Across the region, at least 500 people have been killed and 100,000 displaced in the last four months, mostly in Congo, but also in southern Sudan and Central African Republic. Officials say the death toll might be as high as 1,000, but it's difficult to tally because of the inaccessibility of Congo's dense forests and the unsafe conditions. In some villages, bodies still lie where they fell because villagers have been too afraid to return.
LRA representatives denied responsibility for the massacres in Doruma and other villages, saying they had been carried out by a rogue unit of the Ugandan army in an attempt to smear the rebels.
"On the one hand, the Ugandan military says the LRA has been wiped out, so how can LRA come back and kill in these areas?" rebel negotiator David Matsanga said.
Kony's lofty aspirations about religious revolution and fighting for Uganda's marginalized northerners faded long ago, and his group is best known now for kidnapping more than 20,000 Ugandan children in the last 22 years, turning them into killing machines and sex slaves through a combination of brainwashing, intimidation and drugs.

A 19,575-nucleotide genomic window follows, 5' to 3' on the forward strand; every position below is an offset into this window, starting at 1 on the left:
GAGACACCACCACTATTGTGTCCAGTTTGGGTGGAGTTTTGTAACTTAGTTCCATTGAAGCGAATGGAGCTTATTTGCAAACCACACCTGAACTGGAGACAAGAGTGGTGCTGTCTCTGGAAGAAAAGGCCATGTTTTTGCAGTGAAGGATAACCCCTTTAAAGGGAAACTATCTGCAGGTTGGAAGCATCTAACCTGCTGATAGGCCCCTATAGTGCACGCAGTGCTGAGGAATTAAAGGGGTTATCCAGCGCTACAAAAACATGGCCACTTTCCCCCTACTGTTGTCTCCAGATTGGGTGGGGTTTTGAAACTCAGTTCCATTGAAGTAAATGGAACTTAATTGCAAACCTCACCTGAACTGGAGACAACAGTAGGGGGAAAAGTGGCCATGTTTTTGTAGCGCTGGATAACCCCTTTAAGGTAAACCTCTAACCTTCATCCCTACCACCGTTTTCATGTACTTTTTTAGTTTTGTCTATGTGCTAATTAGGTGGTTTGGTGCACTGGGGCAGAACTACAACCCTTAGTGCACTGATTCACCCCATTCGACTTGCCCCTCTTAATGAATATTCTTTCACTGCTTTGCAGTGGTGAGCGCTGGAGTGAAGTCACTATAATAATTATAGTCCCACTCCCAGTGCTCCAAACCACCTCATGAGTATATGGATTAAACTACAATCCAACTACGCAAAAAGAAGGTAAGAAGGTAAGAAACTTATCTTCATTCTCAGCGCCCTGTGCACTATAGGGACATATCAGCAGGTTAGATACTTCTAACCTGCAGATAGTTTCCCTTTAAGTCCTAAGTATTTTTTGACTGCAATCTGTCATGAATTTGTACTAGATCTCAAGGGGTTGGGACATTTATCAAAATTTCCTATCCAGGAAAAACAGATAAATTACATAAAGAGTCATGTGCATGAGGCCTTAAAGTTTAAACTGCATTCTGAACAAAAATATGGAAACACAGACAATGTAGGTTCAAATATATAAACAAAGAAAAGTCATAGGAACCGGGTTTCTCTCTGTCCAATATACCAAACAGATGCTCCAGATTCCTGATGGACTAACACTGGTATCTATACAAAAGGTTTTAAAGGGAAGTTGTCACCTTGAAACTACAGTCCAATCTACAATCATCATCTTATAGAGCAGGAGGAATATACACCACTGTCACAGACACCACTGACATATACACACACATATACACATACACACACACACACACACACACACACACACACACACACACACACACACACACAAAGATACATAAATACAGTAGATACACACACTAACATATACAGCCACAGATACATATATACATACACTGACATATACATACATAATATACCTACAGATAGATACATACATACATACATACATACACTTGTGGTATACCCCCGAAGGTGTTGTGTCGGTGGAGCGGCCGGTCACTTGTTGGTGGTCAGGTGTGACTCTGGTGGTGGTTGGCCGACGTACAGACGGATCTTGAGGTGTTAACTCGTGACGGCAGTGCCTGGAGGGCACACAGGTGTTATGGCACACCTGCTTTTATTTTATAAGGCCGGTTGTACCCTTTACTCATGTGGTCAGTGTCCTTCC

In 2005, the International Criminal Court issued an arrest warrant for Kony. In the last two years, the guerrilla leader has flirted with signing a peace treaty, but talks stalled over his demand for immunity.
During most of that time, Kony's forces have been hiding in Congo's Garamba National Park, keeping a low profile and only occasionally attacking local populations. But in September, LRA gangs stepped up their attacks in several villages near the Sudanese border, kidnapping 90 children, including 50 from the same school.
About 350 children have been kidnapped in Congo so far, most of them taken after the Dec. 14 offensive, aid groups said. In some Congolese villages, frightened children refuse to go to school and they leave their homes at night -- preferring to sleep alone in the bush.
"They feel that if they are more dispersed, they can't be as easily targeted by the LRA," said Genti Miho, head of UNICEF's office in Bunia.
So far, the multinational campaign has received praise from the United Nations, United States and others in the international community, who say they've grown tired of Kony's broken promises.
But Congolese say they are suffering as the Ugandans pursue a longtime foe, and blame their own government for failing to provide better security.